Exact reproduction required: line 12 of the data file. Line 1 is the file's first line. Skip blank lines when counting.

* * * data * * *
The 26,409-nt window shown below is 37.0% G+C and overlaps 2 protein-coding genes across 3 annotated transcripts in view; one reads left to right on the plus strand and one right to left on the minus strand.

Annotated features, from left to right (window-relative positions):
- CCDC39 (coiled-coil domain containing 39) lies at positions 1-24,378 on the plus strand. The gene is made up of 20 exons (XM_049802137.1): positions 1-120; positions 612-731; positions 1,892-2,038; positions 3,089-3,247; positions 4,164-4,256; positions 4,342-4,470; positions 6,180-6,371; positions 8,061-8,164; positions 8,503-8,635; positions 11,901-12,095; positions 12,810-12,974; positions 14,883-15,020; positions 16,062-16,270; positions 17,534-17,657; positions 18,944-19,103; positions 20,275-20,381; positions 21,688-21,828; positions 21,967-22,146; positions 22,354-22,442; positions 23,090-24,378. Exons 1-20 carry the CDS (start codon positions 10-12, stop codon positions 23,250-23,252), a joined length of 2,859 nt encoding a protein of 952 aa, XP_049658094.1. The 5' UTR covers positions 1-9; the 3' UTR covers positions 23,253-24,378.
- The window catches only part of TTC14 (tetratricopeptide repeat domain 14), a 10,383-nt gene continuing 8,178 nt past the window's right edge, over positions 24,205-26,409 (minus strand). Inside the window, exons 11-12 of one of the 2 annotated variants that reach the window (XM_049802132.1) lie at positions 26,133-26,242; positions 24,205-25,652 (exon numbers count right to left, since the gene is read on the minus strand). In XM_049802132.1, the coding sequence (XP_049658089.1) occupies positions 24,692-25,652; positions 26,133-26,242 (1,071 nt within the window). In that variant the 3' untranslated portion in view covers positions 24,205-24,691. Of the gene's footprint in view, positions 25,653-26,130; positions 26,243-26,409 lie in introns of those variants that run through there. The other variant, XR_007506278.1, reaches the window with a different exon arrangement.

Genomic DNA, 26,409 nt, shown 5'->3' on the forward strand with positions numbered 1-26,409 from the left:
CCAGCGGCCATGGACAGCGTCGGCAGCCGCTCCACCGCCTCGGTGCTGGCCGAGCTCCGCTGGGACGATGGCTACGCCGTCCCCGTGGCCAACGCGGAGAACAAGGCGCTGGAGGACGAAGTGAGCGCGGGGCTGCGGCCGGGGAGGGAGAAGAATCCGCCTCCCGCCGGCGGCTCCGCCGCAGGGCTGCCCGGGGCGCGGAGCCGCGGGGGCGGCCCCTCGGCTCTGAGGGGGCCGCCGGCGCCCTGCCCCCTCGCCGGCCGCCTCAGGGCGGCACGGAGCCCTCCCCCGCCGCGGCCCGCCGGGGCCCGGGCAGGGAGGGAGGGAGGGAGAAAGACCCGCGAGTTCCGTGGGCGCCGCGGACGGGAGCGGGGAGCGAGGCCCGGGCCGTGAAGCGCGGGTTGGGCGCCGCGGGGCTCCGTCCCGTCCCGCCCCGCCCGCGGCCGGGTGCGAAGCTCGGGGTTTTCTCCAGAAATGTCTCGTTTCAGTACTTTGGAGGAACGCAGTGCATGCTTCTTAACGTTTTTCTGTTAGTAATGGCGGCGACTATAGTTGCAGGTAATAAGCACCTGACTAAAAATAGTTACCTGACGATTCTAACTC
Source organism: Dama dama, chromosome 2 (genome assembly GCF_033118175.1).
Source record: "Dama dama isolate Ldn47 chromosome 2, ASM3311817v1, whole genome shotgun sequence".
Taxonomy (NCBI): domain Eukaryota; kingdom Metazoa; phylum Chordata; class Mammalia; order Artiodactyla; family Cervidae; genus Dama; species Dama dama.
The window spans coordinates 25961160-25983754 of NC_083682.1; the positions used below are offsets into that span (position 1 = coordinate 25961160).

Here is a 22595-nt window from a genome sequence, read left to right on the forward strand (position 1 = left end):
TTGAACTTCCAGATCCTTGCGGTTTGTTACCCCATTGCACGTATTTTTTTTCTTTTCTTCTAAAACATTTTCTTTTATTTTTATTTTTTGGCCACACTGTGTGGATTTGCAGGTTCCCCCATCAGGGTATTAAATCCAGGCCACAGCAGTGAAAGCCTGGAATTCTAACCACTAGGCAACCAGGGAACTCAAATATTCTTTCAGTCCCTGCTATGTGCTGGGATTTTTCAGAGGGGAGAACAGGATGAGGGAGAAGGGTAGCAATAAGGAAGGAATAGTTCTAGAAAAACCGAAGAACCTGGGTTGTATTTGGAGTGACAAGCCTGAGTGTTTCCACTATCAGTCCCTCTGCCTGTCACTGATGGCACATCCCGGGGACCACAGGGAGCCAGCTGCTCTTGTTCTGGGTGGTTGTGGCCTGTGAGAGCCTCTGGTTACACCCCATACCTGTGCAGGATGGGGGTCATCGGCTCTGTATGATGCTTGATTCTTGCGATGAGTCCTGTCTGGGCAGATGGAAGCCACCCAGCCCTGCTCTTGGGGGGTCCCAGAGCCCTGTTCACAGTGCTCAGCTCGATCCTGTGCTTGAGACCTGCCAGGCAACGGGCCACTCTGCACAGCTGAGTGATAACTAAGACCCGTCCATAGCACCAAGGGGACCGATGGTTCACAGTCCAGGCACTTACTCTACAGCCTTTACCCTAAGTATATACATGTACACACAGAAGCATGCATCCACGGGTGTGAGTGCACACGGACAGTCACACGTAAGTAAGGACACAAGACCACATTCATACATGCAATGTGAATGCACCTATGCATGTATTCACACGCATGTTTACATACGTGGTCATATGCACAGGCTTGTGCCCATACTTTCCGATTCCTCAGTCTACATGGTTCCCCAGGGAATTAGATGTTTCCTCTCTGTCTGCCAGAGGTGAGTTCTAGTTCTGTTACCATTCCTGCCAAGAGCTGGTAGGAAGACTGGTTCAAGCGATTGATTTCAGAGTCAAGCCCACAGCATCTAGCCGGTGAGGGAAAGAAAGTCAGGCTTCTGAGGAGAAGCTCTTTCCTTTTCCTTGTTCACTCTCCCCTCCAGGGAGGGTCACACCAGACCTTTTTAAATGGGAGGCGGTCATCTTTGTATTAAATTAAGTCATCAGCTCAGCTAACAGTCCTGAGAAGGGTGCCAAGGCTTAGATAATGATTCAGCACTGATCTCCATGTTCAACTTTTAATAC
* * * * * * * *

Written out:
TTGAACTTCCAGATCCTTGCGGTTTGTTACCCCATTGCACGTATTTTTTTTCTTTTCTTCTAAAACATTTTCTTTTATTTTTATTTTTTGGCCACACTGTGTGGATTTGCAGGTTCCCCCATCAGGGTATTAAATCCAGGCCACAGCAGTGAAAGCCTGGAATTCTAACCACTAGGCAACCAGGGAACTCAAATATTCTTTCAGTCCCTGCTATGTGCTGGGATTTTTCAGAGGGGAGAACAGGATGAGGGAGAAGGGTAGCAATAAGGAAGGAATAGTTCTAGAAAAACCGAAGAACCTGGGTTGTATTTGGAGTGACAAGCCTGAGTGTTTCCACTATCAGTCCCTCTGCCTGTCACTGATGGCACATCCCGGGGACCACAGGGAGCCAGCTGCTCTTGTTCTGGGTGGTTGTGGCCTGTGAGAGCCTCTGGTTACACCCCATACCTGTGCAGGATGGGGGTCATCGGCTCTGTATGATGCTTGATTCTTGCGATGAGTCCTGTCTGGGCAGATGGAAGCCACCCAGCCCTGCTCTTGGGGGGTCCCAGAGCCCTGTTCACAGTGCTCAGCTCGATCCTGTGCTTGAGACCTGCCAGGCAACGGGCCACTCTGCACAGCTGAGTGATAACTAAGACCCGTCCATAGCACCAAGGGGACCGATGGTTCACAGTCCAGGCACTTACTCTACAGCCTTTACCCTAAGTATATACATGTACACACAGAAGCATGCATCCACGGGTGTGAGTGCACACGGACAGTCACACGTAAGTAAGGACACAAGACCACATTCATACATGCAATGTGAATGCACCTATGCATGTATTCACACGCATGTTTACATACGTGGTCATATGCACAGGCTTGTGCCCATACTTTCCGATTCCTCAGTCTACATGGTTCCCCAGGGAATTAGATGTTTCCTCTCTGTCTGCCAGAGGTGAGTTCTAGTTCTGTTACCATTCCTGCCAAGAGCTGGTAGGAAGACTGGTTCAAGCGATTGATTTCAGAGTCAAGCCCACAGCATCTAGCCGGTGAGGGAAAGAAAGTCAGGCTTCTGAGGAGAAGCTCTTTCCTTTTCCTTGTTCACTCTCCCCTCCAGGGAGGGTCACACCAGACCTTTTTAAATGGGAGGCGGTCATCTTTGTATTAAATTAAGTCATCAGCTCAGCTAACAGTCCTGAGAAGGGTGCCAAGGCTTAGATAATGATTCAGCACTGATCTCCATGTTCAACTTTTAATAC